Using loops in computer programming allows us to automate and repeat similar tasks multiple times. In this tutorial, we’ll be covering Python’s for loop.
A for loop implements the repeated execution of code based on a loop counter or loop variable. This means that for loops are used most often when the number of iterations is known before entering the loop, unlike while loops which are conditionally based.
In Python, for loops are constructed like so:
for [iterating variable] in [sequence]: [do something]
The something that is being done will be executed until the sequence is over.
Let’s look at a for loop that iterates through a range of values:
for i in range(0,5): print(i)
When we run this program, the output looks like this:
0 1 2 3 4
This for loop sets up i as its iterating variable, and the sequence exists in the range of 0 to 5.
Then within the loop we print out one integer per loop iteration. Keep in mind that in programming we tend to begin at index 0, so that is why although 5 numbers are printed out, they range from 0-4.
You’ll commonly see and use for loops when a program needs to repeat a block of code a number of times.
One of Python’s built-in immutable sequence types is range(). In loops, range() is used to control how many times the loop will be repeated.
When working with range(), you can pass between 1 and 3 integer arguments to it:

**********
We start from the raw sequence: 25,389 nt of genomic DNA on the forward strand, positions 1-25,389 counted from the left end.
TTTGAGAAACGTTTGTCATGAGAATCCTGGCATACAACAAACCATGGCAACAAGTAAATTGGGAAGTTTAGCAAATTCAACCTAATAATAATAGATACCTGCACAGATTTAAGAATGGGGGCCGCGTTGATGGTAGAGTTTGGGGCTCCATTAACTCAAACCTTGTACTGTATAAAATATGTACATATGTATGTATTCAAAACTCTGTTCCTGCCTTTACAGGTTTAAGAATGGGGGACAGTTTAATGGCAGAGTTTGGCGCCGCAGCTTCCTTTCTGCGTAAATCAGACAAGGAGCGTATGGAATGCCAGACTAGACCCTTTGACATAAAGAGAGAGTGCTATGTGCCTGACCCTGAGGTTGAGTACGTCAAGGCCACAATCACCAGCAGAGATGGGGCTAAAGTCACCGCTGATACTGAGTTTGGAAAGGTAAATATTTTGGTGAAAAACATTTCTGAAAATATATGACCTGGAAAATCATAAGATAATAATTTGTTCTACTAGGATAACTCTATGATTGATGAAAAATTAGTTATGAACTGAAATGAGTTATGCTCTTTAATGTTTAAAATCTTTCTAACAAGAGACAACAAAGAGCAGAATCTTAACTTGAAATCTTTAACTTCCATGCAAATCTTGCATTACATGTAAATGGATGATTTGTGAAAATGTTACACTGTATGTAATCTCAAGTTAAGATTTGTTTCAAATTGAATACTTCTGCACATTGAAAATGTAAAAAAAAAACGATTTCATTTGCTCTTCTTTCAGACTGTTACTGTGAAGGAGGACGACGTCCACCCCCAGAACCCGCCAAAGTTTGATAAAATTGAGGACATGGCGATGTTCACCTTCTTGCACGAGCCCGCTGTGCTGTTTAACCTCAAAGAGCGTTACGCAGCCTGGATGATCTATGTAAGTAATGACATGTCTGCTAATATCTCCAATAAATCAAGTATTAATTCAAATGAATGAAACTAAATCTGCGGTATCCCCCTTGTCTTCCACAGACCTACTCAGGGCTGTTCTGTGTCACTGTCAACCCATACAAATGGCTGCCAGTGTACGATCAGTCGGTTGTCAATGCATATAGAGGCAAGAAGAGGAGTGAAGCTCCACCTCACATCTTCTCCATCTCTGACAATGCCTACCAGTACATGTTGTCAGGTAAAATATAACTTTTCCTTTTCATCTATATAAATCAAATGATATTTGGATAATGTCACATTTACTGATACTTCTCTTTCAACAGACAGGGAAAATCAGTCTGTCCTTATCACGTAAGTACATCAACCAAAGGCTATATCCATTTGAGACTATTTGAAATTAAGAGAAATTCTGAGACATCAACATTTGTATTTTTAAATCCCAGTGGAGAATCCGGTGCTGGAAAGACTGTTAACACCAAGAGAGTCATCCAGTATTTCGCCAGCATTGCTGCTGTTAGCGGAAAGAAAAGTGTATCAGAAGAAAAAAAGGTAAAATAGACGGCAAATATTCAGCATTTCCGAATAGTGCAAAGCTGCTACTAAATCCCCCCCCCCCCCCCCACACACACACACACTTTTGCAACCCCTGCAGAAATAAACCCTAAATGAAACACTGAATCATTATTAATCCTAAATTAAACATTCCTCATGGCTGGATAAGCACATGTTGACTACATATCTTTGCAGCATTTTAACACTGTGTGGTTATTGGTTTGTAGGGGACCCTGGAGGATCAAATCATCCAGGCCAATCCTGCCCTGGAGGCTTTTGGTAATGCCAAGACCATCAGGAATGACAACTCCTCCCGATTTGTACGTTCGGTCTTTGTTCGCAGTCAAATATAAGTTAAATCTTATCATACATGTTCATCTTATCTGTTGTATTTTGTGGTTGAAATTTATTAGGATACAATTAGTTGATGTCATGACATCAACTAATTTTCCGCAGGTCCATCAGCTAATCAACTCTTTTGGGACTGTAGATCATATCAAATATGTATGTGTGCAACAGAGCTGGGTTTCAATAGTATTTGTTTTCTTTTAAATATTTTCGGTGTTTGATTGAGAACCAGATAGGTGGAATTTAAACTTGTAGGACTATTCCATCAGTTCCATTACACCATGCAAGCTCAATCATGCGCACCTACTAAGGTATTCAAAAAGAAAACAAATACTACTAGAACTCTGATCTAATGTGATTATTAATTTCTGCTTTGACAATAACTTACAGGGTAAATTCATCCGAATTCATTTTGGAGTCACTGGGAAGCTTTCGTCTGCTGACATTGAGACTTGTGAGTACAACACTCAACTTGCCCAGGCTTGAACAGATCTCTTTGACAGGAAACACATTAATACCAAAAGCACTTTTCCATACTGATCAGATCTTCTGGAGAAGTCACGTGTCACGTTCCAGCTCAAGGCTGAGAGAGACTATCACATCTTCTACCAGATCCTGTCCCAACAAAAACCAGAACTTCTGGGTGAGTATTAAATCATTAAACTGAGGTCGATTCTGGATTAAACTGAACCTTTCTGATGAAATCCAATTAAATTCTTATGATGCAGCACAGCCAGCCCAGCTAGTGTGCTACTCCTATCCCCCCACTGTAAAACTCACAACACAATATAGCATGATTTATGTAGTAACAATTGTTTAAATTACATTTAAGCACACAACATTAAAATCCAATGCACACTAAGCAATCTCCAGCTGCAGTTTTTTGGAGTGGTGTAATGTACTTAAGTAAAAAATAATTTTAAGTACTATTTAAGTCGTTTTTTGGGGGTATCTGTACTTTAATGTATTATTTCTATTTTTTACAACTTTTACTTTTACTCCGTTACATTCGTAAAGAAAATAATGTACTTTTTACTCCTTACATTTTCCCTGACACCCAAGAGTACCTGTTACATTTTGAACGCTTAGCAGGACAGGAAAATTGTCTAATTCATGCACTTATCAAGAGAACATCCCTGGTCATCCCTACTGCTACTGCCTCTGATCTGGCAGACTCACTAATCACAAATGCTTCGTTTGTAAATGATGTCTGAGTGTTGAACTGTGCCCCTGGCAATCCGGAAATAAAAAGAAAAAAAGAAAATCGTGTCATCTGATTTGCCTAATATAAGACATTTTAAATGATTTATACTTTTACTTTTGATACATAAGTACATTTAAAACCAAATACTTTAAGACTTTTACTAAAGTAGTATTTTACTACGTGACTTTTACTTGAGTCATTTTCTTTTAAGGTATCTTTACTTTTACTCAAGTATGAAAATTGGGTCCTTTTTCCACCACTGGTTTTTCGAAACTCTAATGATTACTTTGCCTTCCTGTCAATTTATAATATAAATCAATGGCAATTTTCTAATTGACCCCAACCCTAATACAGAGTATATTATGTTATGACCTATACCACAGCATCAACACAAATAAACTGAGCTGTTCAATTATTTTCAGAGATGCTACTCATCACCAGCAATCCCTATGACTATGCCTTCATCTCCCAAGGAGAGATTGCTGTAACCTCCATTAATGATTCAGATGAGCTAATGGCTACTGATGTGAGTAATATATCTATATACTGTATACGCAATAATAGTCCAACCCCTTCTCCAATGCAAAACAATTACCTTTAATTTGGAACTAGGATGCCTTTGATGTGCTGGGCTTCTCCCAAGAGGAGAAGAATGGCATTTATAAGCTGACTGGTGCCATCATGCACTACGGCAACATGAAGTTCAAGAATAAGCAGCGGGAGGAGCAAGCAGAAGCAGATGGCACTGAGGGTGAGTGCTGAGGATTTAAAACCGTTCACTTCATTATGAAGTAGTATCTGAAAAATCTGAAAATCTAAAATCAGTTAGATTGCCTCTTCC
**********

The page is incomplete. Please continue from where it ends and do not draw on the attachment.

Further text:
for i in range(6): print(i)
In the program above, the stop argument is 6, so the code will iterate from 0-6 (exclusive of 6):
0 1 2 3 4 5
Next, we’ll look at range(start, stop), with values passed for when the iteration should start and for when it should stop:
for i in range(20,25): print(i)
Here, the range goes from 20 (inclusive) to 25 (exclusive), so the output looks like this:
20 21 22 23 24
The step argument of range() is similar to specifying stride while slicing strings in that it can be used to skip values within the sequence.
With all three arguments, step comes in the final position: range(start, stop, step). First, let’s use a step with a positive value:
for i in range(0,15,3): print(i)
In this case, the for loop is set up so that the numbers from 0 to 15 print out, but at a step of 3, so that only every third number is printed, like so:
0 3 6 9 12
We can also use a negative value for our step argument to iterate backwards, but we’ll have to adjust our start and stop arguments accordingly:
for i in range(100,0,-10): print(i)
Here, 100 is the start value, 0 is the stop value, and -10 is the range, so the loop begins at 100 and ends at 0, decreasing by 10 with each iteration. We can see this occur in the output:
100 90 80 70 60 50 40 30 20 10
When programming in Python, for loops often make use of the range() sequence type as its parameters for iteration.
Write a program that prints your name 5 times using a FOR loop.
Write a program that asks the user for a number and prints what they type that number of times in a FOR loop.
Create a program that loops from 100 to 200 and prints the loop number each time.
Thanks [name] from [whichclass][location], Mr McG will get your message…"
[message]"…and will get back to you ASAP via [email]. Catch you soon.
Have a great day!!
K McGuinness - 2018
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